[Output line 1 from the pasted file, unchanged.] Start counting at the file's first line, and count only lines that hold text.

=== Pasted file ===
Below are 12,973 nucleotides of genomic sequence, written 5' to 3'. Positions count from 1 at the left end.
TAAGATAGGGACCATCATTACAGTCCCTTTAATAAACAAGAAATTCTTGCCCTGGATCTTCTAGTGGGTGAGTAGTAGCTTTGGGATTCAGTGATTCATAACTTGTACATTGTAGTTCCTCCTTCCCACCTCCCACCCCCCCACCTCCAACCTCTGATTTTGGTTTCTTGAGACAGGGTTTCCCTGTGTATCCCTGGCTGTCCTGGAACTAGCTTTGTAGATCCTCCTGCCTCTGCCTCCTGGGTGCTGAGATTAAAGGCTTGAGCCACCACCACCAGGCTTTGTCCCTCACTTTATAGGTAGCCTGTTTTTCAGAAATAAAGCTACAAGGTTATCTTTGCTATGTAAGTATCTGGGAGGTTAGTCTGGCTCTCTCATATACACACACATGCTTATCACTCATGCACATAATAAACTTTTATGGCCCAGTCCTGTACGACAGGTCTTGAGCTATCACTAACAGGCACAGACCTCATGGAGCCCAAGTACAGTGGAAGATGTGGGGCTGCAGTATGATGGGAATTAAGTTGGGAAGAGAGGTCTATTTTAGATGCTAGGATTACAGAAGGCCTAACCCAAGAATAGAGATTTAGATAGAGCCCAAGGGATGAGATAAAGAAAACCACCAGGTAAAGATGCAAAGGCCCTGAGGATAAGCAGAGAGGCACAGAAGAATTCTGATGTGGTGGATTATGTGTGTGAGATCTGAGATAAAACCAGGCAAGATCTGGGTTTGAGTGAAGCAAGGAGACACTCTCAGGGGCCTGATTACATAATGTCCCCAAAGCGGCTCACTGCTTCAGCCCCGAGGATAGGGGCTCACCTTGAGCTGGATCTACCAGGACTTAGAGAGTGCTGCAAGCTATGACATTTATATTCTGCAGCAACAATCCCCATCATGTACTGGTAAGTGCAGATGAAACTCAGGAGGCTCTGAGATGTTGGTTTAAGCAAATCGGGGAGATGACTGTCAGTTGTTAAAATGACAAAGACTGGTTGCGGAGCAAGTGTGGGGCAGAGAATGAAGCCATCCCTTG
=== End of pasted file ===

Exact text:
Below are 12,973 nucleotides of genomic sequence, written 5' to 3'. Positions count from 1 at the left end.